The Group’s Casting
You know, I’m no psychologist, but as a whole, the group has a pretty superficial friendship. To separate after the death of a friend–enemy or not–seems to imply that they were better off. Alison kept the girls close because she threatened to reveal their secrets (e.g. She flirts with Emily just to determine her sexual orientation). Now Alison did teach the girls to “get what they want,” but she never particularly “good” for/to them. The fact is, they often ponder, “Why does no one else care” in regards to finding Aly’s murderer, and frankly, I think the townsfolk are thinking the exact opposite, “Why do you girls care?”
In addition to this, while Sara Shepard may be a feminist, I find it interesting that all of the girls buckle when they lose their male counterparts (with the exception of Emily, of course). Now, maybe this is because “A” is presumed to be a woman and so they feel that their lovers couldn’t possibly be in on it, but that has been disproven time and again–especially in Season 3 which is really the exploration of all the boyfriends and their lives.
Lastly, maybe this is just a personal thing and frankly all the girls (strike Mitchell) grow on you, but the casting choices, or at the very least, the look of each of the girls is very odd.
In fairness, Hale is well cast as Aria, being a unique-looking lead, but her height inhibits her stage presence. She is significantly smaller than the other girls, so she is always dressed in HIGH-heels. I’m no socialite, but heels are for going out, not going to school.
Hanna is perhaps the most upsetting choice. The character is supposed to be “zero to hero,” “nobody to somebody,” “the reject to the It-girl.” She’s blonde. Of course if she lost weight she’d be the It-girl. It would’ve been more interesting had Hanna been the brunette. She could’ve been the brunette in flashbacks and blonde in the present, showing how she not only adopted a piece of Alison, but also put forth work to overcome her past.
Emily… oh will it never cease. In my mind, reading the character of Emily makes me believe that, due to her shyness, she ought to be tiny and, due to her being in the spotlight on sports, she ought to be red-headed. The red-headedness adds to hair color diversity among the girls, but also shows how she doesn’t quite fit in with everyone else. Instead, they chose a girl who towers above the others and is, by far, the most exotic-looking. Now, while this may be an opinion, on a second look, what they did with Emily should succeed, but it doesn’t. The exoticness replaces the red-headedness, and the muscular frame is in contrast to her weak and sensitive demeanor (frequently named, “the weak link”) but it doesn’t work because Mitchell is limited. I don’t believe she’s weak, or rather, I don’t believe she believes she’s weak, but the dialogue from her mouth and other people keep trying to tell me otherwise.
Spencer is great, the only thing that would add to hair diversity and make her better for the role, especially if she does happen to be “A,” is if they made her a dirty blonde. You know, to mirror that whole, like-Alison-but-dark kind of thing.
Part 4 – Supporting Cast
In addition to Bellisario, the supporting cast is fairly solid, but there are definitely some nitpicks that go along with that.
1. Ezra “Fitz” Fitzgerald
This is such a weird one because it feels like the writers were backtracking. Ezra is an English teacher–go figure–and he introduces himself in the first episode as “Ezra Fitzgerald,” but then for each subsequent episode over the next two seasons, he goes be Ezra Fitz, which left me thinking,”You abbreviated your last name? No, no, people don’t do that.” I couldn’t tell if they thought “Fitzgerald” was too obvious of a last name or if teens watching the show would think Pretty Little Liars was actually a period piece, or what. But regardless, Season 3, they finally bring it back up and it turns out he goes by Fitz to hide from his wealthy family and because he’s an aspiring writer… and that last name holds a significant amount of weight that he’d rather not succumb to. Eh, fair.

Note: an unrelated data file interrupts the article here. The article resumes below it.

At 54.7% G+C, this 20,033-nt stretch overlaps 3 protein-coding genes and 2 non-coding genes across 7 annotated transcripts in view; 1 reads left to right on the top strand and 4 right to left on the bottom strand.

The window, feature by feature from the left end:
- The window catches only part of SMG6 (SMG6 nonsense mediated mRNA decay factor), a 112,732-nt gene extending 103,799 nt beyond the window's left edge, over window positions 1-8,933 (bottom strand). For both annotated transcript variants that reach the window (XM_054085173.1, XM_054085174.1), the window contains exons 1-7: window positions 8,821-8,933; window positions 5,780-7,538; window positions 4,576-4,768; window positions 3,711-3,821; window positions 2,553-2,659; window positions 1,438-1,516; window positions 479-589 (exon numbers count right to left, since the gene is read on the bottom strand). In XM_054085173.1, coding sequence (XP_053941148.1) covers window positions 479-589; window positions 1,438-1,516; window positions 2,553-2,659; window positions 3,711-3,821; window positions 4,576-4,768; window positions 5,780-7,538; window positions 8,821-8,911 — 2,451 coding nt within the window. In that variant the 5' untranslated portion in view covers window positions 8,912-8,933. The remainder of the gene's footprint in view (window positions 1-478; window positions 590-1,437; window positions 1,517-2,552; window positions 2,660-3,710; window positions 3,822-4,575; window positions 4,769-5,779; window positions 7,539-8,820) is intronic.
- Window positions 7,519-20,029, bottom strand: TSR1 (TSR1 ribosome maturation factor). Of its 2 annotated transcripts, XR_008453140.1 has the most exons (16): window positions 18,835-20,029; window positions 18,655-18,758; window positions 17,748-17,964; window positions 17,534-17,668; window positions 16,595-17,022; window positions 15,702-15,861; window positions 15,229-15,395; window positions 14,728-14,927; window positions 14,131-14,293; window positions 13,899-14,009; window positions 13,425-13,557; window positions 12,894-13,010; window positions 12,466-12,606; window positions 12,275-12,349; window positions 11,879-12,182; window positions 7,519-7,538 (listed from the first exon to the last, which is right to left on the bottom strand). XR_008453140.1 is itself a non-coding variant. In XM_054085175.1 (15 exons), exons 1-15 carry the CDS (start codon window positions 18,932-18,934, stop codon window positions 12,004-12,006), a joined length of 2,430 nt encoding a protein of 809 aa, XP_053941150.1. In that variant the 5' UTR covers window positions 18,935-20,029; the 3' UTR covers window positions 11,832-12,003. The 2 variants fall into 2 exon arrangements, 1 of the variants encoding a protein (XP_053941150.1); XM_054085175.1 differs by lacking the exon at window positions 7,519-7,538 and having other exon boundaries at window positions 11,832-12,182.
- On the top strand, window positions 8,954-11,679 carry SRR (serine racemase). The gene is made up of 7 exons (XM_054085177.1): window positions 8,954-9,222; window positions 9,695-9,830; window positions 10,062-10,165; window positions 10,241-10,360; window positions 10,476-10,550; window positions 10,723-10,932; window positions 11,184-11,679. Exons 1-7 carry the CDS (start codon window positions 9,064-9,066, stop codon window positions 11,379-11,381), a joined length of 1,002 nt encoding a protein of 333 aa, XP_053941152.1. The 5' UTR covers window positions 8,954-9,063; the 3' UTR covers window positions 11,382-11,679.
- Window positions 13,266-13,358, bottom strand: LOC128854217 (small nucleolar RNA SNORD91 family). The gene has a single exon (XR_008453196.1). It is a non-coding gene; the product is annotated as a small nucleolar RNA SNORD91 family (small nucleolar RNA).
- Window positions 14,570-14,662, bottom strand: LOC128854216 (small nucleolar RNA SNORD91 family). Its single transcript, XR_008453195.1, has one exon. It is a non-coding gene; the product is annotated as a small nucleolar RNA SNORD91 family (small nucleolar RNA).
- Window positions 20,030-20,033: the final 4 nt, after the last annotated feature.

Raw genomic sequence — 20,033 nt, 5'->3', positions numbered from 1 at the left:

2. Ashley Marin
Hanna’s mom. The actress isn’t terrible, but I’d be giving undue credit to call her good. I mention her because she has one of the most complex characters and I’m not sure if it’s complex because it’s a good character or they never know where to take her. Ashley treats Hanna like an equal; she tells Hanna exactly what she thinks of her, how she looks for the day, and how to improve her complexion. She’s one of those moms that would support her daughter getting a boob job to make her more popular in school, but she does care a great deal about Hanna.
If the character was as superficial as she appears to be–money being important, hair being the marker for success, etc–then she would probably never dote on Hanna. This makes sense since you never see her interact with Hanna in flashbacks when she was fat. But the actress, Leighton, plays it so caring when Hanna has an issue that it makes it seem like perhaps she (Ashley) only recently adopted the role of “It-girl” herself, in trying to become like her daughter.
Now, this makes sense because Ashley is recently divorced, so perhaps she’s relearning how to be “hot” while her daughter is learning to be hot, so that she can start dating — I mean the ex-husband already is engaged (now married). This also explains their friendship because they grew together as a team. Plus, the two talk about how the father/husband left them, so now they have a stronger relationship. Okay, great good! … But then they mention that Ashley has always been hot. If Ashley has always been hot however, then that means that she probably has always been superficial and caring about her looks more than being a mother, but then that would mean that she and Hanna only came together in the divorce, but for some reason Ashley seems to understand her daughter better than she knows herself and that takes a significant amount of attention that Ashley would not have otherwise given to Hanna.